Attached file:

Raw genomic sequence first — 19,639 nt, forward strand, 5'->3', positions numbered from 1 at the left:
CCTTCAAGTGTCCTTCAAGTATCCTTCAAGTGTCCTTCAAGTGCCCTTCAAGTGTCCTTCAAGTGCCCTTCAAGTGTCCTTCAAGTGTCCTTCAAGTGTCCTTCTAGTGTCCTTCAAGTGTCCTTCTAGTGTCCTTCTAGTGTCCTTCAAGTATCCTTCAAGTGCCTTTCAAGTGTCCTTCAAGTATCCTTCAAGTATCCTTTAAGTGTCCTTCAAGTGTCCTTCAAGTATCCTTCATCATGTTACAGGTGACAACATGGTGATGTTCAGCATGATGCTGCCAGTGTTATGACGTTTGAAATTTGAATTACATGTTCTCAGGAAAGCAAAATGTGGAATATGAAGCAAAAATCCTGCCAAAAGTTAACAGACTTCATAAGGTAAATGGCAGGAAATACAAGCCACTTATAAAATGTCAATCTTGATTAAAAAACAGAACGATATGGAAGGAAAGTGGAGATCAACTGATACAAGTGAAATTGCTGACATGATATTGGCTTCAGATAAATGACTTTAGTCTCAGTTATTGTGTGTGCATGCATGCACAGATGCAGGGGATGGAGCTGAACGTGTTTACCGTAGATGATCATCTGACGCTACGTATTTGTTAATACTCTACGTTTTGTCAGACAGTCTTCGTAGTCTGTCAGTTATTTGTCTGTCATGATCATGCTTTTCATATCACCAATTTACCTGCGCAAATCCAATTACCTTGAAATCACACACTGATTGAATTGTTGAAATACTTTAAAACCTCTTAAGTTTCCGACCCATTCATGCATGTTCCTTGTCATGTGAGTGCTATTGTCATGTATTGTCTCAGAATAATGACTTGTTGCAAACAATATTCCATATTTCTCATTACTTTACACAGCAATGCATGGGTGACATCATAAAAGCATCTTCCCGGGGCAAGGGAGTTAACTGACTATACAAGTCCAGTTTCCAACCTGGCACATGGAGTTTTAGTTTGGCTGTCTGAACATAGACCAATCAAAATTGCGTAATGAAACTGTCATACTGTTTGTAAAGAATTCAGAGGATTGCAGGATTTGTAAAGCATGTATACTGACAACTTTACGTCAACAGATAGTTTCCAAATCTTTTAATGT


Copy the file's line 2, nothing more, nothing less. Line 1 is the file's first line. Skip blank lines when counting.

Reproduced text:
CCTTCAAGTGTCCTTCAAGTATCCTTCAAGTGTCCTTCAAGTGCCCTTCAAGTGTCCTTCAAGTGCCCTTCAAGTGTCCTTCAAGTGTCCTTCAAGTGTCCTTCTAGTGTCCTTCAAGTGTCCTTCTAGTGTCCTTCTAGTGTCCTTCAAGTATCCTTCAAGTGCCTTTCAAGTGTCCTTCAAGTATCCTTCAAGTATCCTTTAAGTGTCCTTCAAGTGTCCTTCAAGTATCCTTCATCATGTTACAGGTGACAACATGGTGATGTTCAGCATGATGCTGCCAGTGTTATGACGTTTGAAATTTGAATTACATGTTCTCAGGAAAGCAAAATGTGGAATATGAAGCAAAAATCCTGCCAAAAGTTAACAGACTTCATAAGGTAAATGGCAGGAAATACAAGCCACTTATAAAATGTCAATCTTGATTAAAAAACAGAACGATATGGAAGGAAAGTGGAGATCAACTGATACAAGTGAAATTGCTGACATGATATTGGCTTCAGATAAATGACTTTAGTCTCAGTTATTGTGTGTGCATGCATGCACAGATGCAGGGGATGGAGCTGAACGTGTTTACCGTAGATGATCATCTGACGCTACGTATTTGTTAATACTCTACGTTTTGTCAGACAGTCTTCGTAGTCTGTCAGTTATTTGTCTGTCATGATCATGCTTTTCATATCACCAATTTACCTGCGCAAATCCAATTACCTTGAAATCACACACTGATTGAATTGTTGAAATACTTTAAAACCTCTTAAGTTTCCGACCCATTCATGCATGTTCCTTGTCATGTGAGTGCTATTGTCATGTATTGTCTCAGAATAATGACTTGTTGCAAACAATATTCCATATTTCTCATTACTTTACACAGCAATGCATGGGTGACATCATAAAAGCATCTTCCCGGGGCAAGGGAGTTAACTGACTATACAAGTCCAGTTTCCAACCTGGCACATGGAGTTTTAGTTTGGCTGTCTGAACATAGACCAATCAAAATTGCGTAATGAAACTGTCATACTGTTTGTAAAGAATTCAGAGGATTGCAGGATTTGTAAAGCATGTATACTGACAACTTTACGTCAACAGATAGTTTCCAAATCTTTTAATGT